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Starting an Ice Cream Business from Scratch

Building an ice cream business from the ground up will require some hard work on your part. Even if you’ve got the best ice cream in the world, getting into people’s homes and mouths isn’t guaranteed.

With global competition from grocery store brands and local competition from small-batch sellers, the ice cream business is crowded. That doesn’t mean you can’t make your mark on the industry, though.

Before starting an ice cream business, there are some important things you need to consider. Keep reading to learn more about starting an ice cream business today.


You Need a Business Plan

Ice cream is a whimsical frozen dessert that reminds many people of warm spring afternoons and carefree evenings. However, in the crowded ice cream market you need a serious, top-notch business plan. If you’re looking for investors or seeking a partner to help with business expenses, a solid plan and presentation are essential.

Creating a business plan is also necessary to keep yourself on track. Starting an ice cream business might be a dream come true if you are an ice cream lover, but you will need a good business plan.

You Need a Niche

Almost everybody likes ice cream, and that’s why it’s one of the most popular sweet treats on the planet. From affordable grocery store brands to gourmet in-house varieties, ice cream in all of its forms is enjoyed around the country and around the world.

For that reason, you need your own niche when starting an ice cream business in your area. Without the ability to stand out from the grocery store brands and existing independent competition, you may find that you’ve got more ice cream left over at the end of the day than you’d hoped for.

Location Matters

Having a solid business plan and a niche to position your burgeoning brand is essential when starting an ice cream business. Where you choose to put your storefront to sell your ice cream is just as important.

When choosing a location, you’ll need to find the right balance between high-rent areas with lots of walking traffic and inexpensive, out-of-the-way locales that turn your business into a destination.

Consider the fact that ice cream is often an impulse purchase. Unless you’re selling to restaurants and resellers like markets and convenience stores, having some driving and walking traffic is necessary to build a business.

Consider a Starting an Ice Cream Business

Starting an ice cream business from the ground up can be difficult and costly. Developing brand recognition in a crowded market can also be tough for many entrepreneurs, even if your ice cream business isn’t your first company.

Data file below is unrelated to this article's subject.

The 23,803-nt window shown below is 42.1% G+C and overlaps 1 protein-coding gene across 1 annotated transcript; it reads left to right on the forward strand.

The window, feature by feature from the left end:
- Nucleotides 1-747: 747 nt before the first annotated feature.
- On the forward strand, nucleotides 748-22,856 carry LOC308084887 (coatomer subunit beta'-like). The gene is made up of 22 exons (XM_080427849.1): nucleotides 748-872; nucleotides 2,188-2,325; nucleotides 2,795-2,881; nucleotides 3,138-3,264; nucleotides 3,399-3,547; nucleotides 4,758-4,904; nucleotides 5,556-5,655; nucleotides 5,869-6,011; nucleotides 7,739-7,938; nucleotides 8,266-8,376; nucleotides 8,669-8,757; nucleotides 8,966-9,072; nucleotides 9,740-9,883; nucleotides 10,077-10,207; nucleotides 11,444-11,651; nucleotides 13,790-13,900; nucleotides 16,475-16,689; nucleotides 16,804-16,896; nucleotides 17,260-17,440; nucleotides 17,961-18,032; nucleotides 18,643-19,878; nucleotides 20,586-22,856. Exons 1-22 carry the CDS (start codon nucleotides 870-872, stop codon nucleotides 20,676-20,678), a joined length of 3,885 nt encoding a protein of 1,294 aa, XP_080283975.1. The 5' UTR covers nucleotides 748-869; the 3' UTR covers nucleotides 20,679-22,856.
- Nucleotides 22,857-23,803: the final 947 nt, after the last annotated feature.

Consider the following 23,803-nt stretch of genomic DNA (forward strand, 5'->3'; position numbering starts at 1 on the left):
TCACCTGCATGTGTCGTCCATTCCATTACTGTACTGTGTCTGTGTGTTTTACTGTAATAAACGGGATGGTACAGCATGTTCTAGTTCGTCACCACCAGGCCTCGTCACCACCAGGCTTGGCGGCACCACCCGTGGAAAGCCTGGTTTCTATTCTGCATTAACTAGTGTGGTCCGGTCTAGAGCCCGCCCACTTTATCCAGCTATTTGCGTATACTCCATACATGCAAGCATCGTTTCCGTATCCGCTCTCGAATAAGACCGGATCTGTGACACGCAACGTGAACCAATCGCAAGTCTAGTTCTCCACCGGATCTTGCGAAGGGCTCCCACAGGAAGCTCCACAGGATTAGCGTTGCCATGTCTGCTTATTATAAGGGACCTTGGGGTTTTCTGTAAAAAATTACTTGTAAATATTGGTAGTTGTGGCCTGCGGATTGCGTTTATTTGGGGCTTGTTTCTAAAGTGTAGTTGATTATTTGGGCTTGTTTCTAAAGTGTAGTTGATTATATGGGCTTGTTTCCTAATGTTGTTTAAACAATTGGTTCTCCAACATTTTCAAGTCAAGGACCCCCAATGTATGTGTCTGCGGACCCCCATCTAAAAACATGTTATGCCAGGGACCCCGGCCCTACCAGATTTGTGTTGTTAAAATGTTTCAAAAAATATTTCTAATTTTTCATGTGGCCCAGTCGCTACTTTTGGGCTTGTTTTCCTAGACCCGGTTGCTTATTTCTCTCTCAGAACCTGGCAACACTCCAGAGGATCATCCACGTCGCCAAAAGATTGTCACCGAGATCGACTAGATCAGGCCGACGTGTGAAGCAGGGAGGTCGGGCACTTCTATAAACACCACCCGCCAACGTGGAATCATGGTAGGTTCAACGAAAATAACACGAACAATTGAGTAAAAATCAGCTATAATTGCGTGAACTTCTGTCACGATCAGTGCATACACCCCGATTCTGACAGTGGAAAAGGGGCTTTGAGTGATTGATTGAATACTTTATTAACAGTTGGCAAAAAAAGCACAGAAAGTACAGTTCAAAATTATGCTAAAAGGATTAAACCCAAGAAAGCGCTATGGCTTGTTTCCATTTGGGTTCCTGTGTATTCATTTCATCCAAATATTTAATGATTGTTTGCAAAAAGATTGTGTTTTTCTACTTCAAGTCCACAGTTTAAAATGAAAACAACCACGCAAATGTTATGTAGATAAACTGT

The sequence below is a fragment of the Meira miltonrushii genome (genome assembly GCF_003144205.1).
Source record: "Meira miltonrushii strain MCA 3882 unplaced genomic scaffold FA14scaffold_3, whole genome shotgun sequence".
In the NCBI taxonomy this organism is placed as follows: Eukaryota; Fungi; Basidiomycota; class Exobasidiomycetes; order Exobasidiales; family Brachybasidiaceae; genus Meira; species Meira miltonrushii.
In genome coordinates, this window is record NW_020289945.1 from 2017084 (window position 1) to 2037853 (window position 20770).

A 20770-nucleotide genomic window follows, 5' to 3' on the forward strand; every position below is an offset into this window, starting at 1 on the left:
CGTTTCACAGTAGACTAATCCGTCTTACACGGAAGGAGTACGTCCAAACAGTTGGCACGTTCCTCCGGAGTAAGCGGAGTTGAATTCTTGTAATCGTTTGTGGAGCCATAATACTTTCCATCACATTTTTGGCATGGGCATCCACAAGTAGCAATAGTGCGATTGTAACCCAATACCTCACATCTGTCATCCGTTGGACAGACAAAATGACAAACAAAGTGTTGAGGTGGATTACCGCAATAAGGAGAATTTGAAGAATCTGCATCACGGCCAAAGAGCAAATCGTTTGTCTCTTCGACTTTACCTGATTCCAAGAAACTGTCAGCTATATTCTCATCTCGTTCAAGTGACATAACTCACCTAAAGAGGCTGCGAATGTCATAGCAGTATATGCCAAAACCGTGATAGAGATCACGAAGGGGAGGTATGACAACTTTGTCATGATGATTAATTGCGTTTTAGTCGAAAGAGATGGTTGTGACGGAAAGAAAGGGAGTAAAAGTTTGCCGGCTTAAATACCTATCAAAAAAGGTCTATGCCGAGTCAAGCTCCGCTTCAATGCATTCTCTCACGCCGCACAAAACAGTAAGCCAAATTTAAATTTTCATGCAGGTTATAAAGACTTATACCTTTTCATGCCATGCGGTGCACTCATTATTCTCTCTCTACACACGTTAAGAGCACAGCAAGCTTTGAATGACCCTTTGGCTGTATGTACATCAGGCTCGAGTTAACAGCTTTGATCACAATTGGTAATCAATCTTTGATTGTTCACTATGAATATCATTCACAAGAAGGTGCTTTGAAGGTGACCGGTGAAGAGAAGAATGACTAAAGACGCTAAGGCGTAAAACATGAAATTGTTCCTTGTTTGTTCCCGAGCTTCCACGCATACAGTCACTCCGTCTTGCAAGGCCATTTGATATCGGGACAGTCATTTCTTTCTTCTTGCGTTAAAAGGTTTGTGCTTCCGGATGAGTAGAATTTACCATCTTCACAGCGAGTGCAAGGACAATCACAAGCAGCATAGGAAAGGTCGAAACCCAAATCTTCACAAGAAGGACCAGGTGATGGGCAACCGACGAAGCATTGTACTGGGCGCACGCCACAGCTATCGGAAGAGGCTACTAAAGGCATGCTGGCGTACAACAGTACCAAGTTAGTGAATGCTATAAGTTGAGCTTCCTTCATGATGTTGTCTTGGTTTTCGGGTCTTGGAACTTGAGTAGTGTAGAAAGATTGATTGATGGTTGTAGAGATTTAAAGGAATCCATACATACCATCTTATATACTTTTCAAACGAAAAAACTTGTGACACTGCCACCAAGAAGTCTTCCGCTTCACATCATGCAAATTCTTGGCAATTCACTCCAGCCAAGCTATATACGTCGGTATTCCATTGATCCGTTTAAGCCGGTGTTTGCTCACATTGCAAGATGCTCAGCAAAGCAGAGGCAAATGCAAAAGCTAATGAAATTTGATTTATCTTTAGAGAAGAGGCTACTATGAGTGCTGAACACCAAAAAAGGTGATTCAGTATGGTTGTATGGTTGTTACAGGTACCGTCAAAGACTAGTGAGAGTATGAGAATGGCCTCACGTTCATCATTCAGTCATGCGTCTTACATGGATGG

When you buy a franchise, you get instant name recognition, which gives you a built-in customer base. A solid business plan and infrastructure will also be in place when you buy into a larger company.

Initial costs for a franchise may also be a bit lower than starting out on your own. In many cases, franchise fees come with major perks that can help you quickly get your new ice cream business operating at a high level.

Buying into an ice cream franchise also means that you’ll get essential training and support to help your business develop and grow. With knowledgeable people behind you, the ice cream business might be a lot easier to navigate!

Starting an ice cream business is within your grasp. Get the details right from the start, and the sweet taste of business ownership is just around the corner.

starting an ice cream business

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Our Partners

Marble Slab Creamery is a part of the FAT Brands Family, which also holds the following Quick Service Restaurant brands:

Great American Cookies
Hot Dog on a Stick
Round Table Pizza Royalty

Head Office

Customer Service
Customer Relations Manager
5555 Glenridge Connector, Suite 850
Atlanta, GA 30342

This information is not intended as an offer to sell, or the solicitation of an offer to buy, a franchise. It is for information purposes only. Currently, the following states regulate the offer and sale of franchises: California, Hawaii, Illinois, Indiana, Maryland, Michigan, Minnesota, New York, North Dakota, Oregon, Rhode Island, South Dakota, Virginia, Washington, and Wisconsin. If you are a resident of or want to locate a franchise in one of these states, we will not offer you a franchise unless and until we have complied with applicable pre-sale registration and disclosure requirements in your state. Franchise offerings are made by Franchise Disclosure Document only.